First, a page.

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Paxman ‘cuddly’ and a ‘very nice chap’ says Norfolk University Challenge semi-finalist

PUBLISHED: 16:35 31 December 2019 | UPDATED: 16:39 31 December 2019

Cromer scientist Dr Henry Gee with Jeremy Paxman on the BBC quiz show University Challenge.
Photo: BBC/ITV

Cromer scientist Dr Henry Gee with Jeremy Paxman on the BBC quiz show University Challenge. Photo: BBC/ITV

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Cuddly isn’t a word normally associated with Jeremy Paxman, but, according to Cromer-based author, journalist and palaeontologist Dr Henry Gee, the veteran broadcaster famous for his caustic comments and abrasive questioning style has mellowed in his later years.

Cromer scientist Dr Henry Gee with Jeremy Paxman and his Leeds University team mates on the BBC quiz show University Challenge.
Photo: BBC/ITVCromer scientist Dr Henry Gee with Jeremy Paxman and his Leeds University team mates on the BBC quiz show University Challenge. Photo: BBC/ITV

Dr Gee, who studied genetics at Leeds University before gaining a PhD in zoology at Cambridge, has been an editor of the science journal Nature for 32 years.

He recently returned to the set of long-running quiz show University Challenge, appearing on a Christmas special last week, 33 years after taking part in the programme as a student.

Dr Henry Gee.
PHOTO: ANTONY KELLYDr Henry Gee. PHOTO: ANTONY KELLY

Having met the show's "fierce" host as a guest on the BBC programme Newsnight years ago, Dr Gee 57, said that, sitting in the make up chair next to Mr Paxman, he seemed like a "very nice chap" this time around.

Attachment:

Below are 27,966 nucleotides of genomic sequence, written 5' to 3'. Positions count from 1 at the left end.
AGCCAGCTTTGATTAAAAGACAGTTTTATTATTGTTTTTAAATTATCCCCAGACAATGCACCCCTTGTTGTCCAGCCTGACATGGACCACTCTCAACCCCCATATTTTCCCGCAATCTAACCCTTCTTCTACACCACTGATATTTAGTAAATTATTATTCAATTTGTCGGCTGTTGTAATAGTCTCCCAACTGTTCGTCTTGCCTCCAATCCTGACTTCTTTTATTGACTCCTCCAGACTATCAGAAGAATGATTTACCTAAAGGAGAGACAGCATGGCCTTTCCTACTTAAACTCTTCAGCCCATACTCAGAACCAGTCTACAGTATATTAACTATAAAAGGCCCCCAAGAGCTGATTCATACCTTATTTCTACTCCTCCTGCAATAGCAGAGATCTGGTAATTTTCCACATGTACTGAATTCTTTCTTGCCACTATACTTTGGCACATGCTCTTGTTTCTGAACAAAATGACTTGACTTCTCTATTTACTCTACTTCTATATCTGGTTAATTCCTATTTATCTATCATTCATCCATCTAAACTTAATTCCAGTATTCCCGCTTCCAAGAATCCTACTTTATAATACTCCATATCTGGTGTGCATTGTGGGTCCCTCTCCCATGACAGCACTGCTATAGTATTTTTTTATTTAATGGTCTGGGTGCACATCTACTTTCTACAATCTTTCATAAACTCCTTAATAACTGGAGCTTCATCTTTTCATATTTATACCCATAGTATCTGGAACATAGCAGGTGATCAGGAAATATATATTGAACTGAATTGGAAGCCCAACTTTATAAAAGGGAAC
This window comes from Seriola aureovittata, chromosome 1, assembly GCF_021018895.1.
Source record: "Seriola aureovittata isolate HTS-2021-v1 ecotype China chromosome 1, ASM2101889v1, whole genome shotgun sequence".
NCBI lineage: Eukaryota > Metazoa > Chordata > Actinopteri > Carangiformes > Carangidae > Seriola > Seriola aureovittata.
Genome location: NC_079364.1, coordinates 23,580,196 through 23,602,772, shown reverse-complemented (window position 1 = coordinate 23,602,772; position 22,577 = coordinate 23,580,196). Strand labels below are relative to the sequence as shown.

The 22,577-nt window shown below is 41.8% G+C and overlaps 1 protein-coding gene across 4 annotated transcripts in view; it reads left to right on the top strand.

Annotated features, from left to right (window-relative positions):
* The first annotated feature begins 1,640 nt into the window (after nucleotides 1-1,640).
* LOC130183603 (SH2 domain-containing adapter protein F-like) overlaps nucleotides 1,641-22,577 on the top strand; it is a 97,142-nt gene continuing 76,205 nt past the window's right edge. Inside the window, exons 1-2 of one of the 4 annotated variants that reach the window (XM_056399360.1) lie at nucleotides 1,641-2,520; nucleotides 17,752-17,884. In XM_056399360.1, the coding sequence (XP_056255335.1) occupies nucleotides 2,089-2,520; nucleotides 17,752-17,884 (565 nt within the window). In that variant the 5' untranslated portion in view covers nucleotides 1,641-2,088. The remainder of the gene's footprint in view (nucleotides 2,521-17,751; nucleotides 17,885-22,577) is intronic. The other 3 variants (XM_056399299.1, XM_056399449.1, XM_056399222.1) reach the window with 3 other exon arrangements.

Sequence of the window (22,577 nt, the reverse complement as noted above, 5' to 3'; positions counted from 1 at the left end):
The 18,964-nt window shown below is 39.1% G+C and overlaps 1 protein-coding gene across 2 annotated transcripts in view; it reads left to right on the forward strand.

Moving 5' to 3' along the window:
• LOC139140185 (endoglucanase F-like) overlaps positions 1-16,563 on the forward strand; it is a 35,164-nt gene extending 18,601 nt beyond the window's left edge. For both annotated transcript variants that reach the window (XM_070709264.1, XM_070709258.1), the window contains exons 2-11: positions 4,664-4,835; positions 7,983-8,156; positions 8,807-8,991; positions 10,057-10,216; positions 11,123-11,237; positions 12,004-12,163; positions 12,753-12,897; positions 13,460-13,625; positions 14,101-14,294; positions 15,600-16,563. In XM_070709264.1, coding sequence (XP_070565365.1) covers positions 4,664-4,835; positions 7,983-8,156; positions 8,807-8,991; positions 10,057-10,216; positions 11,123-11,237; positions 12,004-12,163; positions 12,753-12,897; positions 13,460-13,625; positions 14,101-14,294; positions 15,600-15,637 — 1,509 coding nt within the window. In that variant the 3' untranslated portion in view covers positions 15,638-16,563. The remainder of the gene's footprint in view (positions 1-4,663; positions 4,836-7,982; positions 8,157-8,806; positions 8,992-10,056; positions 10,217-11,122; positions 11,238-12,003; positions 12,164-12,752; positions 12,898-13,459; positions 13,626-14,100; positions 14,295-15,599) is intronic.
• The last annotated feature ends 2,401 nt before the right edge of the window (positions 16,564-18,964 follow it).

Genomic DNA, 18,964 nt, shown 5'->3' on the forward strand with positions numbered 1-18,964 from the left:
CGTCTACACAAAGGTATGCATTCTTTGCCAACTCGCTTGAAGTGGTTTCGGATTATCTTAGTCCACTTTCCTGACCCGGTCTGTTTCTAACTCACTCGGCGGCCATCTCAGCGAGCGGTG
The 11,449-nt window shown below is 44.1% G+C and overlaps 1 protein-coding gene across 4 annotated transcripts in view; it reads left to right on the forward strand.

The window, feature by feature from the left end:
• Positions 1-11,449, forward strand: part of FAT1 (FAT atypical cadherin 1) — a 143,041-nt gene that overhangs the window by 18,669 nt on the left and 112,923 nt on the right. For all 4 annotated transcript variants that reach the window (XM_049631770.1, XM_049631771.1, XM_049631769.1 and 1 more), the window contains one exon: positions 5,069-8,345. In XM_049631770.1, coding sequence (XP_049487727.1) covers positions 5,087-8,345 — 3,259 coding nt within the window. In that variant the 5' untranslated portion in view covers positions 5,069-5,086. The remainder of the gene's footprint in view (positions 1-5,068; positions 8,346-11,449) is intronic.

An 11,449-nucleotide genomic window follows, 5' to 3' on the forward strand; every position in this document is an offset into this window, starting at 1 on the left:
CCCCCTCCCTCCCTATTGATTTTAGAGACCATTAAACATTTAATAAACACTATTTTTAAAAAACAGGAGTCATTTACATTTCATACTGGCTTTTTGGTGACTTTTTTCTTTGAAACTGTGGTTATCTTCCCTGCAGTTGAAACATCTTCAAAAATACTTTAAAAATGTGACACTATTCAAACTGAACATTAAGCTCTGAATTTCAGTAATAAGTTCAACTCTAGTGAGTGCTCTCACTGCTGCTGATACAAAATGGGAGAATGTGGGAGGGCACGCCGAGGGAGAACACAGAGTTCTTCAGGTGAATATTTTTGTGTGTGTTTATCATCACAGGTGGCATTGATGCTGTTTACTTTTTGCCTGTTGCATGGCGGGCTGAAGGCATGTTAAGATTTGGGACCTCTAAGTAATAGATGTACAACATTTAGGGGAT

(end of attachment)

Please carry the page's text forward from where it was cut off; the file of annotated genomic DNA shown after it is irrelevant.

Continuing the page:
"Although he does still have his sharp moments, he's a little bit more cuddly and is actually very funny," he added.

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Dr Gee's team, which is captained by Norfolk-based pop star-turned-clergyman Richard Coles - who is also famous for his short-lived appearance on Strictly Come Dancing - trounced their opponents in the first round of the competition, scoring 255 points to the paltry 55 clocked up by a team of former Cambridge University students.

"We were all quite excited as we wiped the floor with everybody and if we were to win, we would be the first non-Oxbridge university to do so," he said.

His proudest moment in the competition so far has been filling in the blanked-out words in the famous John Keats poem Ode to a Nightingale, which he studied as a mature English A Level student more than 20 years ago.

"i thoroughly enjoyed it and it was great going to Salford for the filming," Dr Gee said. "There was a lot of humour and Richard Coles knows absolutely everything about everything, although, funnily enough, he was actually quite poor on the religious knowledge questions."

The semi finals of the show are due to be screened on BBC 2 at 8.30pm tomorrow (Wednesday) and Thursday, with the final shown on Friday, but avid quiz show watcher Dr Gee, who is currently working on a book tracing the history of life on Earth, is keeping tight-lipped about how well his team fared.

"We were definitely the ones to beat, but that's really all I can say at the moment," he said.


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